What happens when you give a professional chef a dish s/he’s never tasted before? Within seconds their brain will begin to analyze aromas, smells, and textures. After the second bite they’ll be able to tell you all the ingredients and all the ways the dish was prepared. On top of that they also know what went wrong during preparation, and what needs to be done to make it better.

Think of their palate as an exquisite instrument. It’s almost like a microscope. The more refined and precise it is, the better results you get. That, by the way, is reason number two why beginning voice talent is unable to hear their own flaws. Not only are their ears untrained, they also lack the sophisticated equipment to identify and measure the quality of their audio.

There’s also the bias factor. It is impossible for us to listen to our ourselves with clinical objectivity. Most of the time we see what we want to see and we hear what we want to hear. We’ve become so used to the low humming sound of that fridge not far away from our studio, that our brain filters it out as unimportant information.

Our biology limits us in more ways. Some of my older and even younger coaching students are experiencing hearing loss. Thirty nine percent of adults ages 60 to 69 have trouble hearing speech clearly. The first thing to disappear is the ability to clearly hear high-pitched sounds.

BETTER GEAR

While we cannot reverse hearing loss or make up for years of ear training, what we can do is invest in equipment that is better at revealing the weak spots in our recordings. Some people like to use spectral sound analyzers such as the one in Adobe Audition (click here for a quick demo).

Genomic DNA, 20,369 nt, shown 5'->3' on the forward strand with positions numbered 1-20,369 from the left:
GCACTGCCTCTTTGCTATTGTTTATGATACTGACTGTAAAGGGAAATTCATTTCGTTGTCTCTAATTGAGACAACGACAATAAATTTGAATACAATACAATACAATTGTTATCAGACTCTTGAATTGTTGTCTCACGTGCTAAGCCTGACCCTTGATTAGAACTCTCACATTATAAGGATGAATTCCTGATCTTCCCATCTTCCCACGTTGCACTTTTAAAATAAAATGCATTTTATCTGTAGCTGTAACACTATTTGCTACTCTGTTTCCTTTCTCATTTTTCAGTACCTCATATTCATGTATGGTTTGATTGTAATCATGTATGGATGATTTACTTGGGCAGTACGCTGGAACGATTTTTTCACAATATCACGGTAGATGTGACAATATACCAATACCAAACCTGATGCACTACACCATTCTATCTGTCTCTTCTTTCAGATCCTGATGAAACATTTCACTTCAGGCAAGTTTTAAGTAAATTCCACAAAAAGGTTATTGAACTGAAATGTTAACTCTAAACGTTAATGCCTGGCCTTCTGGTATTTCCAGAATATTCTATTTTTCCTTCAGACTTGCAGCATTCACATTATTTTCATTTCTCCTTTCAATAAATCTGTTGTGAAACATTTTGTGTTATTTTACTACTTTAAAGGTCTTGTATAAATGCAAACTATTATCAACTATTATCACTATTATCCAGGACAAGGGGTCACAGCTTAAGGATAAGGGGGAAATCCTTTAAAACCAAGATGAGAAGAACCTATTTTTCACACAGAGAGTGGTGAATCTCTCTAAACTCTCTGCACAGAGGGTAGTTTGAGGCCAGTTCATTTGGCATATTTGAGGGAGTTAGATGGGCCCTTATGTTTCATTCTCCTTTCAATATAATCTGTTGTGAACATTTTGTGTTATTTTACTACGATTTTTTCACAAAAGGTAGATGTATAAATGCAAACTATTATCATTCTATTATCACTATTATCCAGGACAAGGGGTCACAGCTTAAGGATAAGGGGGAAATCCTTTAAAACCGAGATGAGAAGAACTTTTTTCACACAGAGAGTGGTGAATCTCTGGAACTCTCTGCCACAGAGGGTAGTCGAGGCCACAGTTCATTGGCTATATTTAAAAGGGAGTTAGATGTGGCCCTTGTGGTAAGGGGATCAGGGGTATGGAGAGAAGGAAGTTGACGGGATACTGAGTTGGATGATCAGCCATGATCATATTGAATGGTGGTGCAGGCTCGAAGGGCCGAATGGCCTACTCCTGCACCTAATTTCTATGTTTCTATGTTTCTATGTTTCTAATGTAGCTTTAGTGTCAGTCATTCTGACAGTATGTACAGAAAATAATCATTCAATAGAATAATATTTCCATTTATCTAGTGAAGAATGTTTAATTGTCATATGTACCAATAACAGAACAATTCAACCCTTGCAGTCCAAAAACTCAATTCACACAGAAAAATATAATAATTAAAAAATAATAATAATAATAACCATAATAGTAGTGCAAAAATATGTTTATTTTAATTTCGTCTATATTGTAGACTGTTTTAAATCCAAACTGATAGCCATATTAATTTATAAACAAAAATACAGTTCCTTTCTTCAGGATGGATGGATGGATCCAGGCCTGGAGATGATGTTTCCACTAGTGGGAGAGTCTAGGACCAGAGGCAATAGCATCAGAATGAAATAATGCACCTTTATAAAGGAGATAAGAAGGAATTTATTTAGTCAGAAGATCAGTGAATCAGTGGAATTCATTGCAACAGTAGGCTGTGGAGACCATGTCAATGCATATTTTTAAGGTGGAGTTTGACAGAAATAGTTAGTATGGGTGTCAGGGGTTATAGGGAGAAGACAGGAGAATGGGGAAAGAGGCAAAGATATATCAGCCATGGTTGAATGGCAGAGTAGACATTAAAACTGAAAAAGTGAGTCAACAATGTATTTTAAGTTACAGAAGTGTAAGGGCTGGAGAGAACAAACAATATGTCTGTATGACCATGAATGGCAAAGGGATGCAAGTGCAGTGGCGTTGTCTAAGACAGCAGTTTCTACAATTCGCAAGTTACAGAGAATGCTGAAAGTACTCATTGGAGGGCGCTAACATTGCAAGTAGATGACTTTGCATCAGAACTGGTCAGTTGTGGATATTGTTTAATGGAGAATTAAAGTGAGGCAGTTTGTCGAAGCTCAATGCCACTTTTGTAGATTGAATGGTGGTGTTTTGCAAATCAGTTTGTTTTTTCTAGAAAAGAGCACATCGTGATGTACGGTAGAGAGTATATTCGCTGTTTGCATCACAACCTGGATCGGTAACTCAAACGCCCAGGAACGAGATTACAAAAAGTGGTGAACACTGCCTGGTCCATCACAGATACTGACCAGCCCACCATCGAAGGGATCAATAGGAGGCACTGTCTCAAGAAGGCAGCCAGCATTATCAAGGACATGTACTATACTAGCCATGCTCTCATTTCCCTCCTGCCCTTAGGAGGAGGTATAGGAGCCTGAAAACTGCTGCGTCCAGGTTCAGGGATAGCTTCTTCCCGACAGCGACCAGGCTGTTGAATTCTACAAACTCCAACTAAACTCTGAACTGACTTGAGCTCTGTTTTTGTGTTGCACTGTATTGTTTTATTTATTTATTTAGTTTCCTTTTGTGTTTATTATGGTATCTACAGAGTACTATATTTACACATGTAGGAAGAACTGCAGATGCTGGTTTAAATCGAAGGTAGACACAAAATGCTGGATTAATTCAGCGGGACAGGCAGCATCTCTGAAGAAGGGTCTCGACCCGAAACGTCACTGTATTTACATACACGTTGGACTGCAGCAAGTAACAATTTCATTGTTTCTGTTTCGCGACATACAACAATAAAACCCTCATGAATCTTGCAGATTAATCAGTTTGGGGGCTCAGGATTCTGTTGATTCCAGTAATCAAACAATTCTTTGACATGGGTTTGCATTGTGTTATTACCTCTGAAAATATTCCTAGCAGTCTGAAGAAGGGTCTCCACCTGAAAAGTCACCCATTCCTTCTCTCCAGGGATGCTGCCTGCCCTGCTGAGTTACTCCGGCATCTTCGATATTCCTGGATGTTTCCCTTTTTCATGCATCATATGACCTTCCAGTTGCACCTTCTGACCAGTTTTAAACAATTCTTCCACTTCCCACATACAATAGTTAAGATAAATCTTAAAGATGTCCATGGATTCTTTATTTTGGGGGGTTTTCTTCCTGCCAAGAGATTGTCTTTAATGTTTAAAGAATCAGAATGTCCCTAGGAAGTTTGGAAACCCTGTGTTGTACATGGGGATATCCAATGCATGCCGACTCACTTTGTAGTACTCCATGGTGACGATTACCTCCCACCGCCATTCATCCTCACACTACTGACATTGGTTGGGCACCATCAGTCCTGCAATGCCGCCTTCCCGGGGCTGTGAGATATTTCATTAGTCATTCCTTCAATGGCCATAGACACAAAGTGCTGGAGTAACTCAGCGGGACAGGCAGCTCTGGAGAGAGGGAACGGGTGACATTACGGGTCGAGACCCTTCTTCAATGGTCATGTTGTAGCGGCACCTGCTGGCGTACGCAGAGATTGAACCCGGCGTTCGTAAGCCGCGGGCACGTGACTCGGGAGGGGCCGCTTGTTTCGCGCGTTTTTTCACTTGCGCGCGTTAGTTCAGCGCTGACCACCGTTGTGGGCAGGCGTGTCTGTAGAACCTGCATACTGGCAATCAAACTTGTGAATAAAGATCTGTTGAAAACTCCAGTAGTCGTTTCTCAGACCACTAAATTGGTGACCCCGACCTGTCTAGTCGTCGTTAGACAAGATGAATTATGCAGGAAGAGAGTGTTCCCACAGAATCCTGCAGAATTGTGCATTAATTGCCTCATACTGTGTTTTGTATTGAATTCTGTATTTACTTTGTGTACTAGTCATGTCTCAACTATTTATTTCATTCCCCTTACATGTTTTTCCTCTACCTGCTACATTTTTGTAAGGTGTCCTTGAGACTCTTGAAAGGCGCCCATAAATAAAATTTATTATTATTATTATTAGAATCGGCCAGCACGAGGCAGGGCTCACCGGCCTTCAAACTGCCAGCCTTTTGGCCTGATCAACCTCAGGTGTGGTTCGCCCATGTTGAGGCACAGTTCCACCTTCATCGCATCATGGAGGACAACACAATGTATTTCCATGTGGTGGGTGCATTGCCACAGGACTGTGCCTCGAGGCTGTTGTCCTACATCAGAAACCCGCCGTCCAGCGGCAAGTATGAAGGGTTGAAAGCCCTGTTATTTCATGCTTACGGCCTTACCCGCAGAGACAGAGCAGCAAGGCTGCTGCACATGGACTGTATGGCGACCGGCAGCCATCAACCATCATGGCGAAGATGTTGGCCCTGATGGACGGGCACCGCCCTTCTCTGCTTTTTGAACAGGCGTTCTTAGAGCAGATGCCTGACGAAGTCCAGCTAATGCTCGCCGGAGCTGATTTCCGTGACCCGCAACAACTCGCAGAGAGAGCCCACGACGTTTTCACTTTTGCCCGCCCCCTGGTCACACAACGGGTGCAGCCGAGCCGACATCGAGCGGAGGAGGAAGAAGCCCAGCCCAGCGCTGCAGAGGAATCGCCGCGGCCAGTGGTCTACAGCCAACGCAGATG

I do all my editing in Twisted Wave, and I rely heavily on my headphones to tell me what’s wrong with my audio. If you’re new to voice overs, I strongly suggest you invest in headphones designed for audio engineering purposes since you are in fact an audio engineer. I highly recommend you buy good quality cans before purchasing studio monitors.

In my workflow I first do the precision editing using headphones, and once that’s done I’ll often listen to the audio on my computer speakers because that’s how many people will hear the end result. In the beginning, I relied on AKG’s classic K240 semi-open over ear headphones (55-ohm version). They’re light-weight, very reasonably priced, and reasonably reliable.

Since AKG was taken over by Harman, and Harman was taken over by Samsung, AKG is focusing more on the consumer market than on the professional market. That’s why I hesitate to recommend AKG products for the voice over studio. For audio monitoring I now rely on the Beyerdynamic DDT 880 PRO headphones, the 250 Ohm version, to be precise.

ENTER AUSTRIAN AUDIO

Austrian Audio Hi-X55